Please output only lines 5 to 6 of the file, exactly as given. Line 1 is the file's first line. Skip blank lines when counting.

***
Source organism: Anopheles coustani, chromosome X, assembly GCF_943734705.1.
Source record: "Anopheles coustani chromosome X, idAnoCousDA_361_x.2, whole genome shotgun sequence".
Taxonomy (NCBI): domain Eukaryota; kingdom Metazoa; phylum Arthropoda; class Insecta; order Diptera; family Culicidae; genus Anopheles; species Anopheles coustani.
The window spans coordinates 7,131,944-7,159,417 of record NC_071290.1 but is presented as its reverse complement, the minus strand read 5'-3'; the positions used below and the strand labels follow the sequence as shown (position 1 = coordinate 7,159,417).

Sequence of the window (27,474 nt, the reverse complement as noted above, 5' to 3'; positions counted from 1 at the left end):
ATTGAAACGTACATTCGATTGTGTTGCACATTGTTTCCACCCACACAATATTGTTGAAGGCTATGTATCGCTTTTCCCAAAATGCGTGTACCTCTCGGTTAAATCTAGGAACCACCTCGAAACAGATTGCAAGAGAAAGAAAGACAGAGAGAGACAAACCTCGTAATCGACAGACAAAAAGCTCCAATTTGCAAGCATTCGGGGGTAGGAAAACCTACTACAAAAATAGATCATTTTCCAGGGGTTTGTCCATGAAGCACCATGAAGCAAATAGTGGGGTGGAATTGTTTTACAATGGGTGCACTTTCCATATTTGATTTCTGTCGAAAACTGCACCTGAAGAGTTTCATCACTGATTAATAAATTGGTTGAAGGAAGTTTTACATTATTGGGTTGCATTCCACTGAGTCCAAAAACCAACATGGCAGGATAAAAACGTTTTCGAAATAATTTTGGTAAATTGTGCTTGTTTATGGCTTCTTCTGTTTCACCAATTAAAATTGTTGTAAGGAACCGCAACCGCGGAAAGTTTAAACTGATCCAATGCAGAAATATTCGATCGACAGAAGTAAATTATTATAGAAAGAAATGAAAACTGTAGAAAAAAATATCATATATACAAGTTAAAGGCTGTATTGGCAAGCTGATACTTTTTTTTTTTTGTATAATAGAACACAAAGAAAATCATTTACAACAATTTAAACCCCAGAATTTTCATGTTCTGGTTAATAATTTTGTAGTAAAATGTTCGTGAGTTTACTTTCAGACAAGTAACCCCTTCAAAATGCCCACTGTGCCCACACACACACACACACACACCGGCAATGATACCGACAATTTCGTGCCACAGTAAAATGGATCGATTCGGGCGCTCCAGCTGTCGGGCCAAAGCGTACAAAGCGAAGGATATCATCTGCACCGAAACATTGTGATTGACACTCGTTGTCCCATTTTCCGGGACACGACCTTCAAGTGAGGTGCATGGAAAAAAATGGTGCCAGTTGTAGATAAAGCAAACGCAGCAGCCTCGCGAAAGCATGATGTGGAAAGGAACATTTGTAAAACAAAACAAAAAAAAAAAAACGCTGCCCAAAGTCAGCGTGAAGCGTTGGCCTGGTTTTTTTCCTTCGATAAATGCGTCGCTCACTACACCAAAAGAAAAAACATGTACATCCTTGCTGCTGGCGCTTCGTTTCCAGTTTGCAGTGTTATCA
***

Sequence of the window (27,474 nt, the reverse complement as noted above, 5' to 3'; positions counted from 1 at the left end):
ATTGAAACGTACATTCGATTGTGTTGCACATTGTTTCCACCCACACAATATTGTTGAAGGCTATGTATCGCTTTTCCCAAAATGCGTGTACCTCTCGGTTAAATCTAGGAACCACCTCGAAACAGATTGCAAGAGAAAGAAAGACAGAGAGAGACAAACCTCGTAATCGACAGACAAAAAGCTCCAATTTGCAAGCATTCGGGGGTAGGAAAACCTACTACAAAAATAGATCATTTTCCAGGGGTTTGTCCATGAAGCACCATGAAGCAAATAGTGGGGTGGAATTGTTTTACAATGGGTGCACTTTCCATATTTGATTTCTGTCGAAAACTGCACCTGAAGAGTTTCATCACTGATTAATAAATTGGTTGAAGGAAGTTTTACATTATTGGGTTGCATTCCACTGAGTCCAAAAACCAACATGGCAGGATAAAAACGTTTTCGAAATAATTTTGGTAAATTGTGCTTGTTTATGGCTTCTTCTGTTTCACCAATTAAAATTGTTGTAAGGAACCGCAACCGCGGAAAGTTTAAACTGATCCAATGCAGAAATATTCGATCGACAGAAGTAAATTATTATAGAAAGAAATGAAAACTGTAGAAAAAAATATCATATATACAAGTTAAAGGCTGTATTGGCAAGCTGATACTTTTTTTTTTTTGTATAATAGAACACAAAGAAAATCATTTACAACAATTTAAACCCCAGAATTTTCATGTTCTGGTTAATAATTTTGTAGTAAAATGTTCGTGAGTTTACTTTCAGACAAGTAACCCCTTCAAAATGCCCACTGTGCCCACACACACACACACACACACCGGCAATGATACCGACAATTTCGTGCCACAGTAAAATGGATCGATTCGGGCGCTCCAGCTGTCGGGCCAAAGCGTACAAAGCGAAGGATATCATCTGCACCGAAACATTGTGATTGACACTCGTTGTCCCATTTTCCGGGACACGACCTTCAAGTGAGGTGCATGGAAAAAAATGGTGCCAGTTGTAGATAAAGCAAACGCAGCAGCCTCGCGAAAGCATGATGTGGAAAGGAACATTTGTAAAACAAAACAAAAAAAAAAAAACGCTGCCCAAAGTCAGCGTGAAGCGTTGGCCTGGTTTTTTTCCTTCGATAAATGCGTCGCTCACTACACCAAAAGAAAAAACATGTACATCCTTGCTGCTGGCGCTTCGTTTCCAGTTTGCAGTGTTATCA